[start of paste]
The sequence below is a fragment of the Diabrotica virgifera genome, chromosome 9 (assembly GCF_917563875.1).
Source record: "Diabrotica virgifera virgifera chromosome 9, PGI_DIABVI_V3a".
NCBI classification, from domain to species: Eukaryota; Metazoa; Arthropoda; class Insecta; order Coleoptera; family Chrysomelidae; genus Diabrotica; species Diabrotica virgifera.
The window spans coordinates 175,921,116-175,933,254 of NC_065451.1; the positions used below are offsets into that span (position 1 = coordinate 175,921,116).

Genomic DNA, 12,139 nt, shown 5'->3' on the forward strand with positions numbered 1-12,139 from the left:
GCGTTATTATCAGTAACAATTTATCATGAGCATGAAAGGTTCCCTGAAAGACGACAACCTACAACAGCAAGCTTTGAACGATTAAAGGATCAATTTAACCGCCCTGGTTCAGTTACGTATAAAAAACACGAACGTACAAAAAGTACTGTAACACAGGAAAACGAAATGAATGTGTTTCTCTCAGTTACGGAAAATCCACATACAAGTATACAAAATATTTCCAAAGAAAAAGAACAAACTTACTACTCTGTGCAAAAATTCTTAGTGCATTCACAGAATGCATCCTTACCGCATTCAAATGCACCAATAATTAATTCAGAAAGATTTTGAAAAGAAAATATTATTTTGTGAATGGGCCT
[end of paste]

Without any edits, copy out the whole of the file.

The sequence below is a fragment of the Diabrotica virgifera genome, chromosome 9 (assembly GCF_917563875.1).
Source record: "Diabrotica virgifera virgifera chromosome 9, PGI_DIABVI_V3a".
NCBI classification, from domain to species: Eukaryota; Metazoa; Arthropoda; class Insecta; order Coleoptera; family Chrysomelidae; genus Diabrotica; species Diabrotica virgifera.
The window spans coordinates 175,921,116-175,933,254 of NC_065451.1; the positions used below are offsets into that span (position 1 = coordinate 175,921,116).

Genomic DNA, 12,139 nt, shown 5'->3' on the forward strand with positions numbered 1-12,139 from the left:
GCGTTATTATCAGTAACAATTTATCATGAGCATGAAAGGTTCCCTGAAAGACGACAACCTACAACAGCAAGCTTTGAACGATTAAAGGATCAATTTAACCGCCCTGGTTCAGTTACGTATAAAAAACACGAACGTACAAAAAGTACTGTAACACAGGAAAACGAAATGAATGTGTTTCTCTCAGTTACGGAAAATCCACATACAAGTATACAAAATATTTCCAAAGAAAAAGAACAAACTTACTACTCTGTGCAAAAATTCTTAGTGCATTCACAGAATGCATCCTTACCGCATTCAAATGCACCAATAATTAATTCAGAAAGATTTTGAAAAGAAAATATTATTTTGTGAATGGGCCT